When Suzanne Walsh and Tom Manley of Roseville were making plans to tie the knot, they didn't want to share their commitment with their credit cards.
"I'm frugal, and we were paying for the wedding ourselves," said Walsh, 30, a program manager at a nonprofit.
The couple prioritized what was important (150 friends and family on the guest list, a memorable reception) and what wasn't (flowers, favors, decorations, a fancy wedding cake and engraved invitations). Even a gift registry was off their list.
"We're in our early 30s, and we already had everything," she said. "I didn't want another set of plates that I'd just have to get rid of."
With most couples in the Twin Cities dropping between $15,000 and $26,000 on their wedding, Walsh and Manley are among a growing number of brides and grooms who don't want the recession to cast a blue hue to the beginning of their lives together. They were among several Twin Cities newlyweds who responded to Dealspotter's request for advice on how to spend $10,000 or less on their Big Day.
For Manley, 31, a software engineer, and Walsh, the result was a more personalized wedding last year that let their guests play a bigger-than-normal role. To stay within their all-inclusive budget of $10,000, they let guests register to bring a wedding cake or a centerpiece instead of a gift.
The result? Twenty wedding cakes from friends who like to bake, each labeled by flavor. Friends with creative flair also made centerpieces, including a sculpture made of bike parts to pay homage to the couple's biking hobby, an herb minigarden, a handmade vase with fresh flowers, and a large dog toy with treats for the couple's dog.
Walsh admits that her wedding wouldn't suit everyone's taste.
But she encourages couples to buck tradition. "Don't just do what people tell you you have to do, and you will save tons of money," she said.
Timing is everything
Tipsters recommend considering getting married in an off-peak season from November to March, and to save on expenses including the photographer, the DJ and the venue.
One couple suggested having a late-morning ceremony followed by an alcohol-free lunch (an open bar being a large expense) or an evening service followed by hors d'oeuvres and desserts, minus the expensive sit-down dinner and cake.
The average cost is $659 just for invitations, and thank-you and save-the-date notes can add another $200, according to TLC Discovery Communications. Nearly all the couples who responded mentioned making their own at sites such as www.Vistaprint.com or www.123print.com. "I ordered mine for $1.50 each, but others are less than $1 each," wrote Amber Pierson of Shoreview.
Or do them yourself using templates and card stock selection at Paper Depot, suggested Ed Zamora of Minneapolis.
Choose locations for the wedding and the reception that are beautiful, wrote Amy Wenell of Plymouth, so you don't have to spend money dressing it up with tulle, fabrics, tablecloths and tons of flowers. She and her husband, Dave, chose Wesley United Methodist Church in Minneapolis.
With its gorgeous interior, all she added were pew ends and several rented candelabras for the altar. Their reception took place in the Titanic Lounge at Kieran's Pub, which Amy describes as "full of character and ornate Irish charm."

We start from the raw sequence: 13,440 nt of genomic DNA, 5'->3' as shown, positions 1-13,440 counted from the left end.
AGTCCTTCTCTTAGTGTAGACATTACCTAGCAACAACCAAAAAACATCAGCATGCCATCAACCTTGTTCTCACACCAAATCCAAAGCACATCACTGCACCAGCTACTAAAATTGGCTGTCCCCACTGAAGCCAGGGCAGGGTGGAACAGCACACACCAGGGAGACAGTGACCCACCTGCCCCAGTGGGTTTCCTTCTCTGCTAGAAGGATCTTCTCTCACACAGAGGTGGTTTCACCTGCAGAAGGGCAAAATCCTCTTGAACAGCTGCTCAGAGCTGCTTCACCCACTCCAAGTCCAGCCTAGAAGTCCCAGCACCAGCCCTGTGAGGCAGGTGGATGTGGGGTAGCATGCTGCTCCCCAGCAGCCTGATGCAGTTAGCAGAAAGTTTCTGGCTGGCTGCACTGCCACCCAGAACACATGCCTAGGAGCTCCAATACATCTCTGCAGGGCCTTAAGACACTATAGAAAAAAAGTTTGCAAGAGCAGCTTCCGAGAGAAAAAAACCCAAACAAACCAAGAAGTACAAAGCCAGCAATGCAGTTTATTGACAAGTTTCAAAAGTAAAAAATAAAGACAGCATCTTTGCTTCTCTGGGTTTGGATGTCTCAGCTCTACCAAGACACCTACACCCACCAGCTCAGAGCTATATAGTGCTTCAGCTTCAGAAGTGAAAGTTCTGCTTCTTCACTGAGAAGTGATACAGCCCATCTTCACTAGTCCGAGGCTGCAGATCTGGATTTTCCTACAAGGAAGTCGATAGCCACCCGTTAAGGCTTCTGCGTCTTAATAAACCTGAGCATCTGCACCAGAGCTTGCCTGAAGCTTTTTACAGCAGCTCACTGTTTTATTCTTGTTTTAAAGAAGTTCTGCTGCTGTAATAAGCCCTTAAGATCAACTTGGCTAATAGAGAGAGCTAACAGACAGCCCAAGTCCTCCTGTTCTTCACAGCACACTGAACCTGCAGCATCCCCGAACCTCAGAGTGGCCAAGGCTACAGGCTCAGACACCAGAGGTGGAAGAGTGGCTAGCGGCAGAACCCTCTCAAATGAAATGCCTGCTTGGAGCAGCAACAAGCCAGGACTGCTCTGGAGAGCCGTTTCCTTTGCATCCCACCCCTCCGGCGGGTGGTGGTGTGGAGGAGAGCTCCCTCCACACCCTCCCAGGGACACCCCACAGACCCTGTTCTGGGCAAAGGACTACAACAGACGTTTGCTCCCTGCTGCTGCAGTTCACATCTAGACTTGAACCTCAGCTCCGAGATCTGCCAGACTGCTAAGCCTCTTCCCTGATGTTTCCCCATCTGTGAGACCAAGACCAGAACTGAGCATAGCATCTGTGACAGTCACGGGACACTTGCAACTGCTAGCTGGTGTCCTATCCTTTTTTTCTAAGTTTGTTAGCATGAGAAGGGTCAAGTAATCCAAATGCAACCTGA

Zamora and his wife rented a picnic area in Fort Snelling State Park for $250. "We brought in chairs and had a beautiful river background," he said. Consider renting a park area, but you might have to rent chairs, and alcohol is usually not permitted.
If you want a church wedding without muss or fuss, get hitched during a regularly scheduled church service. "The minister, organist and flowers are already there," advised one recent bride.
Brides suggested choosing flowers from farmers markets, grocery store florists and warehouse clubs. You can pre-order large amounts of flowers that are regularly stocked at Costco or Sam's Club at the same prices as in the clubs, but www.Costco.com offers a larger selection of bouquets, boutonnieres, corsages and centerpieces.
Save by paring down the guest list, but cash bars are frowned upon. If you're inviting people to a party, they shouldn't have to pay for anything while they're there, according to www.TheKnot.com.
To cut down on the price of food, some readers suggested a pot luck or a buffet. For a summer wedding, try a cold buffet of meats, cheeses, rolls, potato salad, veggies and fruits, suggested Sarah Lewerenz of Duluth.
Depending on where you have the reception, ask about bringing your own beer, wine and liquor. Ask friends to tend the bar but be aware that a city permit might be required. Limit the alcohol to one or two signature drinks, or just beer and wine.
And the wedding favors? Skip 'em, said Wenell. "Most guests probably toss the trinkets before they leave the reception."
Many suggested mining for talent among friends and family members. They might charge less or do it as a present to the couple. Lewerenz asked three friends who consider themselves photographers to take pictures. She volunteered to pick up the printing fees, but as a present, the photographers paid.
After the party's over
For the honeymoon, try a home swap to save. Minneapolis residents Timothy Blazek and his wife, Sara, did an exchange with a family in Paris for their honeymoon.
Once the gifts are put away or returned and the thank-yous are written, many frugal couples sell the wedding detritus on Craigslist or a local consignment shop. Bride to Be Consignment store in Burnsville (612-267-4004, www.bridetobeconsignment.com) accepts nearly all wedding items. Occasional sales are also popular, including the I Do Redo Sale held May 15 in Bloomington (612-208-2436, www.idoredosale.com).
"We sold vases, candle holders and dried flowers and got back 50 to 80 percent of what we paid," said Shannah Moore Mulvihill of Howard Lake, Minn.
A toast to couples starting their lives together debt-free.